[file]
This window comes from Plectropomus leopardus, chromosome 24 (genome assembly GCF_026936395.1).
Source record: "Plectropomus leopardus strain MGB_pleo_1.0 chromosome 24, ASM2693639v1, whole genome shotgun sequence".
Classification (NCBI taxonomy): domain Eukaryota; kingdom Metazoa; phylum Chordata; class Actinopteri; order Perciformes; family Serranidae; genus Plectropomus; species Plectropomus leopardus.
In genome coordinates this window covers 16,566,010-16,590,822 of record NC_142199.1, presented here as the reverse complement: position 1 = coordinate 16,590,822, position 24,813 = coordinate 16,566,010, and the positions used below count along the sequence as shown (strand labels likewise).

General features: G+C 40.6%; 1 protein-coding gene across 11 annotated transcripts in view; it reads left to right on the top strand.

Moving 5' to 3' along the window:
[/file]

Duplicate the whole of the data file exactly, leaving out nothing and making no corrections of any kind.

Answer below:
This window comes from Plectropomus leopardus, chromosome 24 (genome assembly GCF_026936395.1).
Source record: "Plectropomus leopardus strain MGB_pleo_1.0 chromosome 24, ASM2693639v1, whole genome shotgun sequence".
Classification (NCBI taxonomy): domain Eukaryota; kingdom Metazoa; phylum Chordata; class Actinopteri; order Perciformes; family Serranidae; genus Plectropomus; species Plectropomus leopardus.
In genome coordinates this window covers 16,566,010-16,590,822 of record NC_142199.1, presented here as the reverse complement: position 1 = coordinate 16,590,822, position 24,813 = coordinate 16,566,010, and the positions used below count along the sequence as shown (strand labels likewise).

General features: G+C 40.6%; 1 protein-coding gene across 11 annotated transcripts in view; it reads left to right on the top strand.

Moving 5' to 3' along the window: